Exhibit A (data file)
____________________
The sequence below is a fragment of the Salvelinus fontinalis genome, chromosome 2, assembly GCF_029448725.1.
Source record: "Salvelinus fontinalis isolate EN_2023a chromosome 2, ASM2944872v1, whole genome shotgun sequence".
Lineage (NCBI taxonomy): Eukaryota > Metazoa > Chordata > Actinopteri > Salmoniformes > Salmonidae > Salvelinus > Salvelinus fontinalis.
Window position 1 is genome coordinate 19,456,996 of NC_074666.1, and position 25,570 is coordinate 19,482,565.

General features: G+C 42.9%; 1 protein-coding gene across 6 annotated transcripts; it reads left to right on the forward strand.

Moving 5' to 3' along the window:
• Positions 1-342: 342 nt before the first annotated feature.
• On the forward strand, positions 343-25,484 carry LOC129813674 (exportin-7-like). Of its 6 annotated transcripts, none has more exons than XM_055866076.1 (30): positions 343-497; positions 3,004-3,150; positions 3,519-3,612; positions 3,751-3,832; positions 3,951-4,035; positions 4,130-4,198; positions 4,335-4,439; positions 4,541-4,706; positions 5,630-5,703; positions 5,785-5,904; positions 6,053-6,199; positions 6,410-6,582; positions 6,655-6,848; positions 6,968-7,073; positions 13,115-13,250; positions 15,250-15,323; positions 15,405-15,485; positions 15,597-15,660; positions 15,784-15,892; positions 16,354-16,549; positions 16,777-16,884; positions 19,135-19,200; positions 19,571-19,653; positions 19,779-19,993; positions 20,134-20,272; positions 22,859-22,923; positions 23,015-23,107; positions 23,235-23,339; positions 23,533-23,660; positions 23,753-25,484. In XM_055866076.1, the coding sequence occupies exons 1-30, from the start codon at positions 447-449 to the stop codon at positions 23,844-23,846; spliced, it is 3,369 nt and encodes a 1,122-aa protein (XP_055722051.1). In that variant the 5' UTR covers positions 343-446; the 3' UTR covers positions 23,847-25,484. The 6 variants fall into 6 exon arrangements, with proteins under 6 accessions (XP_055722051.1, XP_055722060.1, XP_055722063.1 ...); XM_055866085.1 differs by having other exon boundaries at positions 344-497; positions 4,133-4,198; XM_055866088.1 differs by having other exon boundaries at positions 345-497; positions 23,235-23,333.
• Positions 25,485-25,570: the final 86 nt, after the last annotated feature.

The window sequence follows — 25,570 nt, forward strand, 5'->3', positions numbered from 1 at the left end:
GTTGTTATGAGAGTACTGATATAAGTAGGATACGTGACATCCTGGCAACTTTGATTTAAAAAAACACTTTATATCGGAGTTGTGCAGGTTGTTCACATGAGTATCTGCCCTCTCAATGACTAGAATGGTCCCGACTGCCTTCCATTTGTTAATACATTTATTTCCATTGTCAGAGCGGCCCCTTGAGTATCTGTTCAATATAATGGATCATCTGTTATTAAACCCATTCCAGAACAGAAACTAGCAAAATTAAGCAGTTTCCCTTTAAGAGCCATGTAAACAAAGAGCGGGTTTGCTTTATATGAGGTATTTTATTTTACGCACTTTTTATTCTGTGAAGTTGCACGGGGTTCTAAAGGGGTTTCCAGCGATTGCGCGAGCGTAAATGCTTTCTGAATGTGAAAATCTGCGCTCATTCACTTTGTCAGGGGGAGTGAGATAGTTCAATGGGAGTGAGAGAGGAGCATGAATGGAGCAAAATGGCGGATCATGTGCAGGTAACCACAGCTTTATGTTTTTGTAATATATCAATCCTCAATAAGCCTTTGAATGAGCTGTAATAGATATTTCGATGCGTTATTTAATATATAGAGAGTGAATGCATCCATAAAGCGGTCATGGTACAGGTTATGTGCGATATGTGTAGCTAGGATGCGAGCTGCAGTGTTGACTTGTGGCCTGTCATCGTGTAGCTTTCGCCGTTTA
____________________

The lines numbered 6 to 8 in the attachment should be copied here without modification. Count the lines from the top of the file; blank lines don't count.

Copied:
Moving 5' to 3' along the window:
• Positions 1-342: 342 nt before the first annotated feature.
• On the forward strand, positions 343-25,484 carry LOC129813674 (exportin-7-like). Of its 6 annotated transcripts, none has more exons than XM_055866076.1 (30): positions 343-497; positions 3,004-3,150; positions 3,519-3,612; positions 3,751-3,832; positions 3,951-4,035; positions 4,130-4,198; positions 4,335-4,439; positions 4,541-4,706; positions 5,630-5,703; positions 5,785-5,904; positions 6,053-6,199; positions 6,410-6,582; positions 6,655-6,848; positions 6,968-7,073; positions 13,115-13,250; positions 15,250-15,323; positions 15,405-15,485; positions 15,597-15,660; positions 15,784-15,892; positions 16,354-16,549; positions 16,777-16,884; positions 19,135-19,200; positions 19,571-19,653; positions 19,779-19,993; positions 20,134-20,272; positions 22,859-22,923; positions 23,015-23,107; positions 23,235-23,339; positions 23,533-23,660; positions 23,753-25,484. In XM_055866076.1, the coding sequence occupies exons 1-30, from the start codon at positions 447-449 to the stop codon at positions 23,844-23,846; spliced, it is 3,369 nt and encodes a 1,122-aa protein (XP_055722051.1). In that variant the 5' UTR covers positions 343-446; the 3' UTR covers positions 23,847-25,484. The 6 variants fall into 6 exon arrangements, with proteins under 6 accessions (XP_055722051.1, XP_055722060.1, XP_055722063.1 ...); XM_055866085.1 differs by having other exon boundaries at positions 344-497; positions 4,133-4,198; XM_055866088.1 differs by having other exon boundaries at positions 345-497; positions 23,235-23,333.